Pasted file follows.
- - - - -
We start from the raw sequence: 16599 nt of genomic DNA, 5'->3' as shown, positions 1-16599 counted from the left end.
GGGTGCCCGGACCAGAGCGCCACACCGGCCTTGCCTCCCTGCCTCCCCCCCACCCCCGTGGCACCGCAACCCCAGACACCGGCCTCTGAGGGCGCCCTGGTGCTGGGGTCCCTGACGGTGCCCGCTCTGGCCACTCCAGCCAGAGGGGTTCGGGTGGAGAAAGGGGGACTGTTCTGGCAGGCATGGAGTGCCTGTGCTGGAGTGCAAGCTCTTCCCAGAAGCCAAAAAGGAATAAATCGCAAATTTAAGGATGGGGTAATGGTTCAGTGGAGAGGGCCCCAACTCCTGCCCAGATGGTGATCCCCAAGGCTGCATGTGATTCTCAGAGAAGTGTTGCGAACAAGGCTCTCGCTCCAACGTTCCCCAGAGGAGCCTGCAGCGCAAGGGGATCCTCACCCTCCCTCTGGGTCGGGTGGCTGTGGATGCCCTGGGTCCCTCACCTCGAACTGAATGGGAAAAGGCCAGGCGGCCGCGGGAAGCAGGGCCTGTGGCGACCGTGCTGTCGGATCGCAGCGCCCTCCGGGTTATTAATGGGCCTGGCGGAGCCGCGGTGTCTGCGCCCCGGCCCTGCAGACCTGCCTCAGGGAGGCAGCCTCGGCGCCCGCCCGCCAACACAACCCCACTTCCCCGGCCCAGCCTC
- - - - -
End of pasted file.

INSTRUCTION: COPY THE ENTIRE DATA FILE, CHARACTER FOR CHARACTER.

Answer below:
We start from the raw sequence: 16599 nt of genomic DNA, 5'->3' as shown, positions 1-16599 counted from the left end.
GGGTGCCCGGACCAGAGCGCCACACCGGCCTTGCCTCCCTGCCTCCCCCCCACCCCCGTGGCACCGCAACCCCAGACACCGGCCTCTGAGGGCGCCCTGGTGCTGGGGTCCCTGACGGTGCCCGCTCTGGCCACTCCAGCCAGAGGGGTTCGGGTGGAGAAAGGGGGACTGTTCTGGCAGGCATGGAGTGCCTGTGCTGGAGTGCAAGCTCTTCCCAGAAGCCAAAAAGGAATAAATCGCAAATTTAAGGATGGGGTAATGGTTCAGTGGAGAGGGCCCCAACTCCTGCCCAGATGGTGATCCCCAAGGCTGCATGTGATTCTCAGAGAAGTGTTGCGAACAAGGCTCTCGCTCCAACGTTCCCCAGAGGAGCCTGCAGCGCAAGGGGATCCTCACCCTCCCTCTGGGTCGGGTGGCTGTGGATGCCCTGGGTCCCTCACCTCGAACTGAATGGGAAAAGGCCAGGCGGCCGCGGGAAGCAGGGCCTGTGGCGACCGTGCTGTCGGATCGCAGCGCCCTCCGGGTTATTAATGGGCCTGGCGGAGCCGCGGTGTCTGCGCCCCGGCCCTGCAGACCTGCCTCAGGGAGGCAGCCTCGGCGCCCGCCCGCCAACACAACCCCACTTCCCCGGCCCAGCCTC